Celebrities like Mel Gibson, Kelsey Grammer and Victoria Principal have been forced to flee their homes in Southern California driven out by unstoppable brush fires that are devastating the region.
At least 655 homes have burned down and 168 businesses and other buildings were destroyed.
Thousands of other buildings were threatened by at least 14 blazes covering 240,000 acres, or about 374 square miles.
One person has died and at least 16 firefighters and 25 others have been injured since the blazes began on Sunday.
Firefighters said conditions would get worse, with hotter temperatures and high winds forecast for today.
Californian officials pleaded for help from fire departments in other US states, while warning at least 265,000 people to leave homes located from San Diego to Malibu, more than 150 miles up the coast.
Early today fire officials said that 500 homes and 100 commercial properties had been destroyed by a fire in northern San Diego County.
More fires razed 130 homes in the Lake Arrowhead mountain resort area in the San Bernardino National Forest east of Los Angeles.
Firefighters, who lost valuable time trying to persuade stubborn homeowners to leave, struggled as winds gusting to 70 mph scattered embers onto dry brush, starting spot fires.
Hundreds of patients were moved by school bus and ambulance from a hospital and nursing homes in Orange County, some in hospital gowns and wheelchairs. Others carried their medical records in clear plastic bags.
A thousand prisoners in an Orange County jail were evacuated to other secure holdings because of heavy smoke.
In San Diego County, where at least four fires burned, more than 200,000 residents were warned to leave their homes.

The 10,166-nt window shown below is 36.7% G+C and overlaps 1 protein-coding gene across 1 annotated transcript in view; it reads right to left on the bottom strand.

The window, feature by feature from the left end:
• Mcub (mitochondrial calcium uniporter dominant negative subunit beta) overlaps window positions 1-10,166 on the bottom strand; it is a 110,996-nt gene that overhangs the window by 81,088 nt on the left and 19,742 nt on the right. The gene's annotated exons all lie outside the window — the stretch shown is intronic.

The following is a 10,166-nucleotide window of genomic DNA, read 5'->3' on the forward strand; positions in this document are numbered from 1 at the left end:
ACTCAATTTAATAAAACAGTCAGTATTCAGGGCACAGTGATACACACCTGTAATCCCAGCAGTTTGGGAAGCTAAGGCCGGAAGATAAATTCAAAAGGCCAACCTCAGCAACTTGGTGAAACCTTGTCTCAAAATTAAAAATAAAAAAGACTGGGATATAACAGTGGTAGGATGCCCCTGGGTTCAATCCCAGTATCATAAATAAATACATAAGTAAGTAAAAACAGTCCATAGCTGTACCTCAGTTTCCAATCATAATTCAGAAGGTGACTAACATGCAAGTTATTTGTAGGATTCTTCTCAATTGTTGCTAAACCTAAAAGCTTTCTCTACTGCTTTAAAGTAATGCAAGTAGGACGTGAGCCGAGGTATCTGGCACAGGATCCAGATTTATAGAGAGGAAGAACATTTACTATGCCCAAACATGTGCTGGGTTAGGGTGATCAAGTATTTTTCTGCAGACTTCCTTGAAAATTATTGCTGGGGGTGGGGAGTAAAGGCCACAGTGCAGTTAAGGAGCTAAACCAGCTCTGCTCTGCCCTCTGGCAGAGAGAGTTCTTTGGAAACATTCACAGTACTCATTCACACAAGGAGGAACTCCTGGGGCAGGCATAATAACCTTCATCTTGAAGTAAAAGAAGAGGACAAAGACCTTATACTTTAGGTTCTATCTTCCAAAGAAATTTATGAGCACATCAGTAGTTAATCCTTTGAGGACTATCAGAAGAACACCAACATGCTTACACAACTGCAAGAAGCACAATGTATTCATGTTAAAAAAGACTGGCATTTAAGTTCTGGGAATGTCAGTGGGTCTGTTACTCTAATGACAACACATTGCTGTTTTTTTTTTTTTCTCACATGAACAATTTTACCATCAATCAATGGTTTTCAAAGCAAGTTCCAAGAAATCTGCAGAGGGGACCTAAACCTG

About 10,000 of them ended up at Qualcomm Stadium, home of the San Diego Chargers football team.
They huddled in silence while watching TV news reports.
Many had to gather in the car park with their pets, which were banned from the stadium.
Governor Arnold Schwarzenegger arrived last night to meet some of them.
He said the government had pledged "everything we need".
"They have responded much more quickly than what we've heard in the past," he said.
Asked how the disaster would unfold, he said "No one knows. We are relying very much on the weather."
The Federal Emergency Management Agency was sending cots, blankets and other supplies, Homeland Security Secretary Michael Chertoff said.
The coastal Del Mar Fairgrounds were also turned into an evacuation centre, along with high schools and senior centres. The Marine base at Camp Pendleton also took in locals.
Black smoke blanketed much of northern San Diego and nearby suburbs as flames danced around homes in Rancho Bernardo, a community with many elderly people.
"It was like Armageddon. It looked like the end of the world," San Diego firefighter Mitch Mendler said, as he and his crew refilled their water truck from a hydrant.
Firefighters complained that their efforts to stop the flames were delayed when they were confronted by people who refused to leave their homes.
"Those folks who are making those decisions are actually stripping fire resources," said Bill Metcalf, a fire boss.
Tom Sollie, 49, ignored evacuation orders in Rancho Bernardo to help neighbours spray roofs on his street with water. His home was untouched, but he watched a neighbour's house reduced to nothing but the remnants of a brick chimney.
"The house went up like a Roman candle," Sollie said.
As flames, smoke and ash filled the air around San Diego County's Lake Hodges, Stan Smith also stayed behind to help his neighbour Ken Morris rescue his horses.
"It's hard to leave all your belongings and take off," Smith said.
"I heard the cops come by, and I just ducked," Morris said.
Roads, canals and other features normally act as firebreaks. But the towering flames and flying embers rendered them useless this time.
Fire near the San Diego Wild Animal Park led authorities to move condors, a cheetah, snakes and other animals to the park's fire-resistant veterinary hospital. Large animals, such as elephants and antelope, were left in irrigated enclosures. The world-famous San Diego Zoo was not immediately threatened.
Governor Schwarzenegger has declared a state of emergency in seven affected counties.
He has also called up 1,500 California National Guardsmen and San Diego Mayor Jerry Sanders said their main jobs would be to prevent looting and help with evacuations.